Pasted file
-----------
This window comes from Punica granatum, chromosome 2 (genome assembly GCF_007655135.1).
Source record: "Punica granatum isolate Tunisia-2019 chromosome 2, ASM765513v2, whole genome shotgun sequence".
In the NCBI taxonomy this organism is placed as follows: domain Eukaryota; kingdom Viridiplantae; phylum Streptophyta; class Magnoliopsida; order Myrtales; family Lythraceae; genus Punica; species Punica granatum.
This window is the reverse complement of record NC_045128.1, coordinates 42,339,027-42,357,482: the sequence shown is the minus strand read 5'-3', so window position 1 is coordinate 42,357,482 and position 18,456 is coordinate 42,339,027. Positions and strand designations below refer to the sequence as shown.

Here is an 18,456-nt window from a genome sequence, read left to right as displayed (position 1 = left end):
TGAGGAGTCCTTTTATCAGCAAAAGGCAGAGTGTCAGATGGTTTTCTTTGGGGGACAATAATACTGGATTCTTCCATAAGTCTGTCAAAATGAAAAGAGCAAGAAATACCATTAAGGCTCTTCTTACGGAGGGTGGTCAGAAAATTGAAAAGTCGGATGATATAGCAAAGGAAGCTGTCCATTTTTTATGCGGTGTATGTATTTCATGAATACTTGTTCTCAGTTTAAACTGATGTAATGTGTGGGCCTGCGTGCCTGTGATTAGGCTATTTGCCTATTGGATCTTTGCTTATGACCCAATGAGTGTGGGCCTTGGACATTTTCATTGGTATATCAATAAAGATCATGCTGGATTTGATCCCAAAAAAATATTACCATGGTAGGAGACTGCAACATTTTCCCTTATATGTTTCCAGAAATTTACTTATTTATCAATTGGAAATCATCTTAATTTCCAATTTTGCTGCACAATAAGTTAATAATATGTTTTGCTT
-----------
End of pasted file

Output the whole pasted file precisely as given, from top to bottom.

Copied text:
This window comes from Punica granatum, chromosome 2 (genome assembly GCF_007655135.1).
Source record: "Punica granatum isolate Tunisia-2019 chromosome 2, ASM765513v2, whole genome shotgun sequence".
In the NCBI taxonomy this organism is placed as follows: domain Eukaryota; kingdom Viridiplantae; phylum Streptophyta; class Magnoliopsida; order Myrtales; family Lythraceae; genus Punica; species Punica granatum.
This window is the reverse complement of record NC_045128.1, coordinates 42,339,027-42,357,482: the sequence shown is the minus strand read 5'-3', so window position 1 is coordinate 42,357,482 and position 18,456 is coordinate 42,339,027. Positions and strand designations below refer to the sequence as shown.

Here is an 18,456-nt window from a genome sequence, read left to right as displayed (position 1 = left end):
TGAGGAGTCCTTTTATCAGCAAAAGGCAGAGTGTCAGATGGTTTTCTTTGGGGGACAATAATACTGGATTCTTCCATAAGTCTGTCAAAATGAAAAGAGCAAGAAATACCATTAAGGCTCTTCTTACGGAGGGTGGTCAGAAAATTGAAAAGTCGGATGATATAGCAAAGGAAGCTGTCCATTTTTTATGCGGTGTATGTATTTCATGAATACTTGTTCTCAGTTTAAACTGATGTAATGTGTGGGCCTGCGTGCCTGTGATTAGGCTATTTGCCTATTGGATCTTTGCTTATGACCCAATGAGTGTGGGCCTTGGACATTTTCATTGGTATATCAATAAAGATCATGCTGGATTTGATCCCAAAAAAATATTACCATGGTAGGAGACTGCAACATTTTCCCTTATATGTTTCCAGAAATTTACTTATTTATCAATTGGAAATCATCTTAATTTCCAATTTTGCTGCACAATAAGTTAATAATATGTTTTGCTT